Like a less pretentious (and thereby more bearable) Chuck Klosterman, Ryan Britt mines pop culture for freakishly accessible essays — a full 14 of them soaked and sautéed in sci-fi for LUKE SKYWALKER CAN’T READ AND OTHER GEEKY TRUTHS. In the Plume paperback, Britt reminisces about his sexual awakening to the groove of Roger Vadim’s corny-porny BARBARELLA; considers the power and allure of sci-fi soundtracks; compares various screen Draculas; recalls how DOCTOR WHO saved his life; and praises Sherlock Holmes (and not so much George Lucas). Even if the author can take a while to reach his ultimate point — and can tend to repeat himself along the way — you keep reading because his voice is fresh, because humor acts as a salve against minor transgressions, and because I appreciate his pointed message to foamed-mouth fanboys to (in so many words) calm the fuck down. That said, I remain irritated by the haphazard method by which STAR WARS goes unitalicized roughly half the time. Guess lonely Luke isn’t the only one with comprehension troubles … right?
I wonder if there’s an afterlife; if so, I wonder if it has a library; if so, I wonder if it stocks new releases; if so, I wonder if ALIEN NEXT DOOR is among them; if so, I wonder if H.R. Giger will run across it; if so, I wonder if he’ll find a way to come back and cause bodily harm to author/illustrator Joey Spiotto. In the square-shaped hardcover from Titan Books, Spiotto (2014’s ATTACK! BOSS! CHEAT CODE!: A GAMER’S ALPHABET) has turned the Giger-designed ALIEN into an adorable cartoon character who lives a quiet suburban life; each page is its own standalone joke, with the creature performing mundane household chores. Cute on the surface, the book boasts several clever gags hiding in plain sight, mostly references to the still-going franchise, facehuggers and otherwise. Spiotto’s approach amounts to sacrilege … but only if you don’t have a sense of humor.
As FANTASTIC PLANETS, FORBIDDEN ZONES, AND LOST CONTINENTS’ subtitle promises, the University of Texas Press hardcover counts down THE 100 GREATEST SCIENCE-FICTION FILMS. “Greatest,” says who? Says Douglas Brode, if that means anything. Whether or not it does, such endeavors are entirely subjective and debatable, which is at least a good half of their appeal. Devoting a few pages to each, Brode covers them not in “Casey Kasem” order, but chronologically, starting with 1902’s A TRIP TO THE MOON and ending at 2014’s GUARDIANS OF THE GALAXY. He often “cheats” during the trip, jamming several slots with pairs and trilogies, whether official or merely thematic. Don’t expect much in the way of criticism; extracting nuggets of trivia and backstories is what’s truly on the menu. Occasional baffling errors are forgiven by appendices of shorter, niche-oriented lists; Derek George’s impressive design work; and Brode’s own brave, oddball choices, e.g. the Wachowskis’ CLOUD ATLAS or Disney’s Flubber-fueled THE ABSENT-MINDED PROFESSOR.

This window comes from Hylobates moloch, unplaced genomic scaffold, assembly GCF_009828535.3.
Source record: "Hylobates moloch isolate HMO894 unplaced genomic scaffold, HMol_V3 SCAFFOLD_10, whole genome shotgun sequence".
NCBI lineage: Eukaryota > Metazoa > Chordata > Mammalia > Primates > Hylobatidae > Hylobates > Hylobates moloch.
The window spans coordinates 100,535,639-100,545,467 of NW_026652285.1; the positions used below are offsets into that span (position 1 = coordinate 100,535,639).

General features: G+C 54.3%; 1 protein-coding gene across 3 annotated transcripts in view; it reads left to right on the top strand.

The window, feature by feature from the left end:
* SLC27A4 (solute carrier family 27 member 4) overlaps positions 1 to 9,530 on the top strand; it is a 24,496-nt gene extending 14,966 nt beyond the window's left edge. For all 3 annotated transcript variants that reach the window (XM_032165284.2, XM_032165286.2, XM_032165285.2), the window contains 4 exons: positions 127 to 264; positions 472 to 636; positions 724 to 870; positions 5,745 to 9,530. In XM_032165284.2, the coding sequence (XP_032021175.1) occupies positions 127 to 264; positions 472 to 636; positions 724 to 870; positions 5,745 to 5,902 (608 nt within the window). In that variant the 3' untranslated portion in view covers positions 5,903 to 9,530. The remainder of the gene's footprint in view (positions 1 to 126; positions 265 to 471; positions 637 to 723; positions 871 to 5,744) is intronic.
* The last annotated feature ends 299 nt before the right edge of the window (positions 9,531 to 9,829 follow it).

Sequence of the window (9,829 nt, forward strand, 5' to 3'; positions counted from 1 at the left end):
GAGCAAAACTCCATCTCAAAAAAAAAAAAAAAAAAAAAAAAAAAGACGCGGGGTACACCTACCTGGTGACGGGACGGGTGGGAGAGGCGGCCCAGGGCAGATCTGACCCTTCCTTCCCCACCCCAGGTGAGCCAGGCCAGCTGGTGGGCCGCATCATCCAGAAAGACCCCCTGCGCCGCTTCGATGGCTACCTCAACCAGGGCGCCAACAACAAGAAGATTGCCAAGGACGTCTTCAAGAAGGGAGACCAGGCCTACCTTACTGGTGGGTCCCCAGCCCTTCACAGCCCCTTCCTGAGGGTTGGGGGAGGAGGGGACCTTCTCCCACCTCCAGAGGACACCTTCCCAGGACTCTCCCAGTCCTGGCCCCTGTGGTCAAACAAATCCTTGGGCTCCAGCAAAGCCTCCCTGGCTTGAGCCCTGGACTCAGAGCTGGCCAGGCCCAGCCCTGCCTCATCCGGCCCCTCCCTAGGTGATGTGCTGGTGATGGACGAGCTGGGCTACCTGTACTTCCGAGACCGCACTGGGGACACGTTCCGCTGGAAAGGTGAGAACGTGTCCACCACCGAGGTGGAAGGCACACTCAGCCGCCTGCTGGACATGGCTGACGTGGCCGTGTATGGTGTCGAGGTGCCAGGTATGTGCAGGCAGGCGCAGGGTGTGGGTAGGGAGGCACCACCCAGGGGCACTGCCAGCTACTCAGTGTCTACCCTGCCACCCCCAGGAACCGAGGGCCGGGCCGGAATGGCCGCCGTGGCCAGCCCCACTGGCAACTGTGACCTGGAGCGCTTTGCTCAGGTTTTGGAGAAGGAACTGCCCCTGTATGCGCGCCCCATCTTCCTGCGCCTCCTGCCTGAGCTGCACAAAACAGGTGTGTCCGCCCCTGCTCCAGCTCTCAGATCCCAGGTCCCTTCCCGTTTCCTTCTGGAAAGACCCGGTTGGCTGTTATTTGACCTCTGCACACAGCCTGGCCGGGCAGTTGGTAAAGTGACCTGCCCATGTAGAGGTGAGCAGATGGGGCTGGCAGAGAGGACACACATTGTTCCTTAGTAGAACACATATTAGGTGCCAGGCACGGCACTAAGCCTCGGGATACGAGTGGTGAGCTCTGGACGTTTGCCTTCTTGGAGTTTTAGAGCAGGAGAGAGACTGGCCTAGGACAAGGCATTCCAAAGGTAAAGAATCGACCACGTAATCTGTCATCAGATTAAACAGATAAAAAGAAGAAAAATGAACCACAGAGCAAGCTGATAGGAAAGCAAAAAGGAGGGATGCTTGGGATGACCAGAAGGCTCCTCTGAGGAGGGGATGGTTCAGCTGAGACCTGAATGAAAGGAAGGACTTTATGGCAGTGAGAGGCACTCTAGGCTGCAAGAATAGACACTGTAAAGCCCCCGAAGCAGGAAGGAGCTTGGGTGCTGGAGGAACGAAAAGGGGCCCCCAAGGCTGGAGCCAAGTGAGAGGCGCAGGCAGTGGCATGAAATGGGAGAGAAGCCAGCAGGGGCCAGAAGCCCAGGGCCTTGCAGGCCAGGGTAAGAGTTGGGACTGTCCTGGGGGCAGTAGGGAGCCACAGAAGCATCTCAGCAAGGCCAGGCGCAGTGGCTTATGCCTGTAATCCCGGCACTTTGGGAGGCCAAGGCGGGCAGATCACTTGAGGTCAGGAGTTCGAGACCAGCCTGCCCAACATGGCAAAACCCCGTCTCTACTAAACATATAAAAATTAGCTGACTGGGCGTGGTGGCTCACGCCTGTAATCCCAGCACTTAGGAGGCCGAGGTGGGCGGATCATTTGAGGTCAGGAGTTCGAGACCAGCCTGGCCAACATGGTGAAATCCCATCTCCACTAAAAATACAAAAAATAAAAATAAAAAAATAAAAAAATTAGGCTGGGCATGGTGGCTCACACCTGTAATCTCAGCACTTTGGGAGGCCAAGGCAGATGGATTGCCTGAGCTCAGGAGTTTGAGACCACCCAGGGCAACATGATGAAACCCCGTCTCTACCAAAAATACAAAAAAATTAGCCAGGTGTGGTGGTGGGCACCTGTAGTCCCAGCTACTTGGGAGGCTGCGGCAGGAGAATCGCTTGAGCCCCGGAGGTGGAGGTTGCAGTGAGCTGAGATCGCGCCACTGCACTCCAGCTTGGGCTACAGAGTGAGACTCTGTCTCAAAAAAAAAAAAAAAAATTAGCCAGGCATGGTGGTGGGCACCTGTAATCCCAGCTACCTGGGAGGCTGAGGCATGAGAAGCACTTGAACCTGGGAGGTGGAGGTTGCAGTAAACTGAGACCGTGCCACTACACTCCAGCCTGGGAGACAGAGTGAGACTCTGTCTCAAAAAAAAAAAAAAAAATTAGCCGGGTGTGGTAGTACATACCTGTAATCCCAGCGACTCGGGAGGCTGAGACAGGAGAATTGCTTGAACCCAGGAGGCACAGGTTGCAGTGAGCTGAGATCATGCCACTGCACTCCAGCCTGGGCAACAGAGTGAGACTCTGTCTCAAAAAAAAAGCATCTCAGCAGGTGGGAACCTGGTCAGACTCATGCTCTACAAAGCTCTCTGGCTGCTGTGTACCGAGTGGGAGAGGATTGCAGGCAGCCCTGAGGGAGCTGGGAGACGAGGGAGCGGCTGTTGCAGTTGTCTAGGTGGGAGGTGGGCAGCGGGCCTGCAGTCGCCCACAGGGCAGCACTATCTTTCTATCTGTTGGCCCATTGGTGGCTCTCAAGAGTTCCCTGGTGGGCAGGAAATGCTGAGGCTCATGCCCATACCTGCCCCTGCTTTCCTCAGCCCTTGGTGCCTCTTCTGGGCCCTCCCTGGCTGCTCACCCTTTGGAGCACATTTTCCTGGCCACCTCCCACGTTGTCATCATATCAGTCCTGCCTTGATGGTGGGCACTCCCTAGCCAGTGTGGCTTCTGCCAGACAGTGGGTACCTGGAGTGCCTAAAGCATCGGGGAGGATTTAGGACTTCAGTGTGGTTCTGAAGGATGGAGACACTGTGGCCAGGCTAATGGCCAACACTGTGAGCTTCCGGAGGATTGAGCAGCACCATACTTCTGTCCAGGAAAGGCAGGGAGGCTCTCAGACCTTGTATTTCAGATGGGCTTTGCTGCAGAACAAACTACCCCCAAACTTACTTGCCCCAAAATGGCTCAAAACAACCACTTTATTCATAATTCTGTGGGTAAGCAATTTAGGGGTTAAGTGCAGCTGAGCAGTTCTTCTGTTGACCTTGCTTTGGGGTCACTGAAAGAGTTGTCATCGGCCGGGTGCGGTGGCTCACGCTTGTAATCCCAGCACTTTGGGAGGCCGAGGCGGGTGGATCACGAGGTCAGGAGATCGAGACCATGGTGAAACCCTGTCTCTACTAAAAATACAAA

Following similar genre-celebratory collections on vampires, zombies, ghosts, adventurers and pulp heroes (all from Vintage Crime’s Black Lizard line), anthologist extraordinaire Otto Penzler rounds up 83 — repeat: 83! — tales of the great detective for THE BIG BOOK OF SHERLOCK HOLMES STORIES. “Today,” as Penzler notes in his introduction, “Holmes continues to be a multimedia superstar” on screens both big and small, which hopefully (as I’ve counted on ever since Robert Downey Jr. took the role to blockbuster status) will continue to expose more and more readers to the joys of Arthur Conan Doyle’s canon of four novels and 56 short stories. It’s important to note Penzler’s collection is not that. It does contain a couple of Conan Doyle contributions — just not the kind you expect, which is a theme carried throughout this wonderful treasury, short on neither suspense or surprise. You get imitations, tributes, pastiches, parodies and so on, from authors as skilled and varied as O. Henry, Neil Gaiman, Stephen King, James M. Barrie, Manly Wade Wellman and even Anonymous. No Penzler collection — much less a mystery anthology in general — would be complete without a whodunit from the late, but forever exquisite Edward D. Hoch; his inclusion is simply elementary. —Rod Lott
Get them at Amazon.